Do I Need a 1099 for an LLC?

By Tom Speranza, J.D.

Do I Need a 1099 for an LLC?

By Tom Speranza, J.D.

The U.S. Internal Revenue Service (IRS) requires businesses to issue a Miscellaneous Income (Form 1099-MISC) return to the people and companies—including limited liability companies (LLCs)—they pay if the arrangement between the business and the service provider meets certain requirements (Instructions for 1099-MISC).

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If you own a small business, you probably pay various contractors and other providers during the year for the essential services that keep your enterprise running. Those expenses can range from the hourly compensation paid to consultants, lawyers, accountants, and other independent contractors to the rent paid to your landlord and the weekly fees paid to the cleaning service that tidies up your office.

1099 Defined

Form 1099 is a type of information return the IRS requires payers to issue as proof that they incurred certain business expenses during the relevant tax year. The person or entity that receives a 1099 uses the form when they file their annual tax return as proof that they received income during that tax year.

Because the form includes both the payor's employer identification number (EIN) and the recipient's EIN or Social Security number, the IRS can match the forms to the two taxpayers as part of its general efforts to enforce the reporting of income and the payment of taxes.

Payments Requiring Issuance of a 1099

A business issues a Form 1099 when it pays more than $600 during a tax year to an LLC for:

  • Rents
  • Services performed by a nonemployee
  • Prizes and awards
  • Other income payments
  • Medical and health care payments
  • Payments to an attorney

Other Types of Business Structures

As a general rule, a business is not required to issue a 1099 to a corporation or other entity taxed as a corporation. Even though an LLC can file an election with the IRS to be taxed like a corporation, your business may not be aware of the LLC's current tax status, so it's usually safer to issue a 1099 to any LLC that you pay more than $600 on an annual basis.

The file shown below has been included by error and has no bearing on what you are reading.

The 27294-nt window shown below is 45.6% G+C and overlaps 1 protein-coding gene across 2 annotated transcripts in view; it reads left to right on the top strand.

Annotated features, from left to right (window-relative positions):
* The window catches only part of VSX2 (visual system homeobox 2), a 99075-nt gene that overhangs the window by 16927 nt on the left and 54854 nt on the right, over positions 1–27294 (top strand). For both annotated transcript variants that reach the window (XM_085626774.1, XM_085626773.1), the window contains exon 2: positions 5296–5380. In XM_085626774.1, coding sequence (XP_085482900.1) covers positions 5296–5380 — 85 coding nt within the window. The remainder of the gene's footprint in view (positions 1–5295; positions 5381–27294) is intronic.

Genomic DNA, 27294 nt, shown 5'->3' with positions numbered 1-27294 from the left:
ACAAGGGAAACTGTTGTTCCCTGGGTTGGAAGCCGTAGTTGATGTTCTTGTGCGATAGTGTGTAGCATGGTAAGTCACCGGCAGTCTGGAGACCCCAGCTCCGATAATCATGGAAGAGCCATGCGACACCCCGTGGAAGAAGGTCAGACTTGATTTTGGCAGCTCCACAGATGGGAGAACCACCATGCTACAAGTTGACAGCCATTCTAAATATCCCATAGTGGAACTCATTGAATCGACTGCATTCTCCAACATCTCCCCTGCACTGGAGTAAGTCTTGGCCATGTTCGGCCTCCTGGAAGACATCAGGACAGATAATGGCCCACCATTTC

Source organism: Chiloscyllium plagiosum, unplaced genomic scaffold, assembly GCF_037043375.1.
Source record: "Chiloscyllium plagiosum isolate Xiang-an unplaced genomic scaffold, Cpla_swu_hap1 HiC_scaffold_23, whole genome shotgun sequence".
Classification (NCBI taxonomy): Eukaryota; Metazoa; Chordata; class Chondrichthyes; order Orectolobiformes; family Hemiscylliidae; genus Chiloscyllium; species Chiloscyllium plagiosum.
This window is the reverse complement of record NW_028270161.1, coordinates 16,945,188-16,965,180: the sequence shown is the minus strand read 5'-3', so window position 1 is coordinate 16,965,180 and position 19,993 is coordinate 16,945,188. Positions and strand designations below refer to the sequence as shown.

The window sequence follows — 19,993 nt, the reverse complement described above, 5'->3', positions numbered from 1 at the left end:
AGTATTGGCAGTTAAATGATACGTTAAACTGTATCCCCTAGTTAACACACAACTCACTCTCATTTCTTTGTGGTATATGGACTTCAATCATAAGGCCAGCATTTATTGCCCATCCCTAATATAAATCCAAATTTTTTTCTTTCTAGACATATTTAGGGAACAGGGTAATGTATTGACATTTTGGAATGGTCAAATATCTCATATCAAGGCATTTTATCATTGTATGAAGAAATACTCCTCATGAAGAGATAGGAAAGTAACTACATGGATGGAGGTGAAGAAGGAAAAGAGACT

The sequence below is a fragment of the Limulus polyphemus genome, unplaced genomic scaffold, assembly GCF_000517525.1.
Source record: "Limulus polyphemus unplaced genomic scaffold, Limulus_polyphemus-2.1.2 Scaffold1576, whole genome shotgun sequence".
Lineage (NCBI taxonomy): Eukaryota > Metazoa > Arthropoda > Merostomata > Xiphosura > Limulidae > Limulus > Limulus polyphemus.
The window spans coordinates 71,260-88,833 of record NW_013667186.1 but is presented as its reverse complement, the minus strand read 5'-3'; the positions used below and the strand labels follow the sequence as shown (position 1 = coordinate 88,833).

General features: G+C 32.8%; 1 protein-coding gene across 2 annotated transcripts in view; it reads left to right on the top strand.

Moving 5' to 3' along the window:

The IRS has a form for businesses to use when they retain the services of an LLC that may trigger a 1099 filing requirement. When your business engages an LLC contractor, send the company a Request for Taxpayer Identification Number and Certification (Form W-9), which requires the LLC to disclose its EIN or the Social Security number of its sole owner and whether it's taxed as a corporation or partnership. The PDF version of the form is fillable, so both you and the contractor can exchange Form W-9 by email and avoid the use of paper forms.

Sending Out Form 1099

Your business must deliver Forms 1099 to its service providers by January 31st of the calendar year following the relevant tax year and then submit them to the IRS by the end of February. So, for example, your Forms 1099 for tax year 2018 must go to your LLC contractors by January 31, 2019, and then to the IRS by February 28, 2019.

If there are errors in any 1099, the contractor should contact you promptly so that you can correct the forms before your business files its annual tax return. Your company's accountant can be a valuable resource if you have questions about whether you need to issue a 1099 for any particular contractor.

This portion of the site is for informational purposes only. The content is not legal advice. The statements and opinions are the expression of author, not LegalZoom, and have not been evaluated by LegalZoom for accuracy, completeness, or changes in the law.

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